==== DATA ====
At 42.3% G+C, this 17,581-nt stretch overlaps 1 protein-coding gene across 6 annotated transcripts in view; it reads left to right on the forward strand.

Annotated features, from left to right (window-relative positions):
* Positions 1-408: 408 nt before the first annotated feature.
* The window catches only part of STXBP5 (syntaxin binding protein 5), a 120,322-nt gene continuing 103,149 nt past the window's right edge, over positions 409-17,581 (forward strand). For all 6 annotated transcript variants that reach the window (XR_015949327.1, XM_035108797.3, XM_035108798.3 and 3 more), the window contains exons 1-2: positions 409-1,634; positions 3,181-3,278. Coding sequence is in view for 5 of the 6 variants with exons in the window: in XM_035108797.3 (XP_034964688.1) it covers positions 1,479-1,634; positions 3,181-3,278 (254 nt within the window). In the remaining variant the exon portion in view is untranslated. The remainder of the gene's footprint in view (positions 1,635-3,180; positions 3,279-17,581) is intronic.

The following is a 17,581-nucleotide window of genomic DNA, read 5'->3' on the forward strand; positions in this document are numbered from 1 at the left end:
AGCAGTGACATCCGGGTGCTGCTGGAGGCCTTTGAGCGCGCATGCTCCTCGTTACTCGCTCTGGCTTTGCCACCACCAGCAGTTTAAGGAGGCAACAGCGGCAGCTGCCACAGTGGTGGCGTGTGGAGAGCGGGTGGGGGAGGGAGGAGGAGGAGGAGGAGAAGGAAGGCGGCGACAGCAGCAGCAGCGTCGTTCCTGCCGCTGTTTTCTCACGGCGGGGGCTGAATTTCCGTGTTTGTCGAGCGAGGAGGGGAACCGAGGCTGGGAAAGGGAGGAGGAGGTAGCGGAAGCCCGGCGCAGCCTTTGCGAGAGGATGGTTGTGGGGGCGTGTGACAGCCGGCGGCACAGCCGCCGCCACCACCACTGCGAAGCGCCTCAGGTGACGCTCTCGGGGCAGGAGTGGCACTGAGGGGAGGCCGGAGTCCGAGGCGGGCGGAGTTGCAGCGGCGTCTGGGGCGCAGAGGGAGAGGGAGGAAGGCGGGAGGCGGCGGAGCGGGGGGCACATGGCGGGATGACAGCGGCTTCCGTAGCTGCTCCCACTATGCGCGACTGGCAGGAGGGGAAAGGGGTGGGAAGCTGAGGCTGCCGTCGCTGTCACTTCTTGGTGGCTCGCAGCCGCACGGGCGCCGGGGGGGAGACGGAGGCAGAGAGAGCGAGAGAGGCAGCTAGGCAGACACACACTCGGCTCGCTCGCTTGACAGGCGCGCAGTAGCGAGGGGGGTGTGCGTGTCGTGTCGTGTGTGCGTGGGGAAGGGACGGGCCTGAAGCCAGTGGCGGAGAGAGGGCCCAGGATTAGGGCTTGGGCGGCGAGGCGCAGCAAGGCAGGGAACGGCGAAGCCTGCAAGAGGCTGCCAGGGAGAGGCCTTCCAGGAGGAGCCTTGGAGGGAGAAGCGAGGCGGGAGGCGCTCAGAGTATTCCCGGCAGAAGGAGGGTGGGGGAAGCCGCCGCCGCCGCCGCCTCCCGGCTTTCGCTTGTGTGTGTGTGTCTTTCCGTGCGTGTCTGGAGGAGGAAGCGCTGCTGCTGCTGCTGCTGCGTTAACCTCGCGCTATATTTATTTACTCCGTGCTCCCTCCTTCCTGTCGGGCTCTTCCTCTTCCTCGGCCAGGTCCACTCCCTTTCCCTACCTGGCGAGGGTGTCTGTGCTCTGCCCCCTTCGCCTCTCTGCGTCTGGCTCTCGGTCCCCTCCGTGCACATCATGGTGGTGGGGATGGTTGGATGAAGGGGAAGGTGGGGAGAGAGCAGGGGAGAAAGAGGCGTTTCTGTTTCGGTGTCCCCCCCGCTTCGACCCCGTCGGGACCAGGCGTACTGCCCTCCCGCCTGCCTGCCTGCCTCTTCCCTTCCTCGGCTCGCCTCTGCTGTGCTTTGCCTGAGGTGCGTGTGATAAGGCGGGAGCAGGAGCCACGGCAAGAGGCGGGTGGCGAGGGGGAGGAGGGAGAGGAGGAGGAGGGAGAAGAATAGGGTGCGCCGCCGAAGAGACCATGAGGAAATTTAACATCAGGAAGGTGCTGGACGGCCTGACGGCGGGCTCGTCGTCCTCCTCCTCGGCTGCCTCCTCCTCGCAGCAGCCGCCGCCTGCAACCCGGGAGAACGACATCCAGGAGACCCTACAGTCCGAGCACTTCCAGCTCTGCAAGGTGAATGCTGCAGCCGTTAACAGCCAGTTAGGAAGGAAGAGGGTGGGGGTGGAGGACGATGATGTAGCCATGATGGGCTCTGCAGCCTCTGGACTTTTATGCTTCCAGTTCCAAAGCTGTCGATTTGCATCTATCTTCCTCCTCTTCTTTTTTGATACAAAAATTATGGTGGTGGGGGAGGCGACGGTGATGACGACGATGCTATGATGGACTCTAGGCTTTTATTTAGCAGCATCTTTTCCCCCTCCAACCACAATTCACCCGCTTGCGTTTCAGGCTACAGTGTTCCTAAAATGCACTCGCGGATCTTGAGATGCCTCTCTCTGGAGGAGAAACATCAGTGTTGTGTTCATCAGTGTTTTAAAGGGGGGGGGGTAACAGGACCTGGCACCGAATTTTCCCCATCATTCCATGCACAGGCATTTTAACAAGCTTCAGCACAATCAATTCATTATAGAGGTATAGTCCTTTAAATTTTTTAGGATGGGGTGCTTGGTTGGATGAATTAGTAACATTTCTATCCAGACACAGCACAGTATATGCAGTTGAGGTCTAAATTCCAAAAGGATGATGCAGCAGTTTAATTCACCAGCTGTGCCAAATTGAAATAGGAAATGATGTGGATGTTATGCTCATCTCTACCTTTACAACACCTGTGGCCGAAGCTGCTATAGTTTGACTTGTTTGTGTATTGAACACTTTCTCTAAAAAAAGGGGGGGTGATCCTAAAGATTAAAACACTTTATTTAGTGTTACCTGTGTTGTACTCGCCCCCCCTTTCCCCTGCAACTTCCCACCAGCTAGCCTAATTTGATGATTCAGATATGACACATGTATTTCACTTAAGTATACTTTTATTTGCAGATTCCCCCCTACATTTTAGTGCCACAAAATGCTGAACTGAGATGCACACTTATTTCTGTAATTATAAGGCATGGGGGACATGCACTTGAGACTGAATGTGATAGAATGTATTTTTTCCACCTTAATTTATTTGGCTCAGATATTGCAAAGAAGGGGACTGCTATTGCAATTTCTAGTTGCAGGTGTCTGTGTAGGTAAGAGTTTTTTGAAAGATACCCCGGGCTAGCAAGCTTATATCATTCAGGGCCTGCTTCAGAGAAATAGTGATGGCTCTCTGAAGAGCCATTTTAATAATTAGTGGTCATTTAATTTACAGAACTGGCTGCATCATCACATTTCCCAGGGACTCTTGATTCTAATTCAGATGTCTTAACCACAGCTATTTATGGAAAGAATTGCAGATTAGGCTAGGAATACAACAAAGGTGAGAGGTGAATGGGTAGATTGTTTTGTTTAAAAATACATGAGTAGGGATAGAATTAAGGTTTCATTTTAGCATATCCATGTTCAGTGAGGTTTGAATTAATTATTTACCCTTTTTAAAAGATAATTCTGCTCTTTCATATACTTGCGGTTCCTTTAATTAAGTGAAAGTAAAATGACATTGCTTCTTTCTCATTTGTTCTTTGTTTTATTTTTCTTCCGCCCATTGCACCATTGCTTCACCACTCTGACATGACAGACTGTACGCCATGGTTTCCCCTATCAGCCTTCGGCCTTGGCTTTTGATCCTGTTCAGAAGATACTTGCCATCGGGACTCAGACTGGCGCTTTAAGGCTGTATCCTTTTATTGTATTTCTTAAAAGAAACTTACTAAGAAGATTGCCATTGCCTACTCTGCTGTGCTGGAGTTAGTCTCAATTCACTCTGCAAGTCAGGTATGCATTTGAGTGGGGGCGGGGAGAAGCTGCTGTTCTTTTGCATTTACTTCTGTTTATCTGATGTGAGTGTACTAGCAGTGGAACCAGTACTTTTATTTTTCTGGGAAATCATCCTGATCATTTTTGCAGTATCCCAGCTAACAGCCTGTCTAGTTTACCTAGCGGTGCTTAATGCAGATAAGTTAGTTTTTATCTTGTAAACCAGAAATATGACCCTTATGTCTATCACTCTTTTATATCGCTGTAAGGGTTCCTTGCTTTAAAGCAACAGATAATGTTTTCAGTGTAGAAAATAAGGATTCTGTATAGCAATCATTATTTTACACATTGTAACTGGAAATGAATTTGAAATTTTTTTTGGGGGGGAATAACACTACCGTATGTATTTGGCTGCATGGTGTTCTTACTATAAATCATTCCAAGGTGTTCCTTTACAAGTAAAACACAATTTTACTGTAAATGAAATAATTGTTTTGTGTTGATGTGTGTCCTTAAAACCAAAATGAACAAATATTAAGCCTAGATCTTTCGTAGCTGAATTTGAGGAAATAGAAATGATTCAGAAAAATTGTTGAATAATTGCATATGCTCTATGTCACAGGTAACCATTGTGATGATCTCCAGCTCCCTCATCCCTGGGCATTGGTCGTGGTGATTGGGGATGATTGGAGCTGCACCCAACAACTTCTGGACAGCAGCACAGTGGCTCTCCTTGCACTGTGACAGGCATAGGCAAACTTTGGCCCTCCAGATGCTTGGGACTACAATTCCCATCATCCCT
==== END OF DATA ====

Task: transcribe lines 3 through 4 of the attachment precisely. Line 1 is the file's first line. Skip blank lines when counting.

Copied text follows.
* Positions 1-408: 408 nt before the first annotated feature.
* The window catches only part of STXBP5 (syntaxin binding protein 5), a 120,322-nt gene continuing 103,149 nt past the window's right edge, over positions 409-17,581 (forward strand). For all 6 annotated transcript variants that reach the window (XR_015949327.1, XM_035108797.3, XM_035108798.3 and 3 more), the window contains exons 1-2: positions 409-1,634; positions 3,181-3,278. Coding sequence is in view for 5 of the 6 variants with exons in the window: in XM_035108797.3 (XP_034964688.1) it covers positions 1,479-1,634; positions 3,181-3,278 (254 nt within the window). In the remaining variant the exon portion in view is untranslated. The remainder of the gene's footprint in view (positions 1,635-3,180; positions 3,279-17,581) is intronic.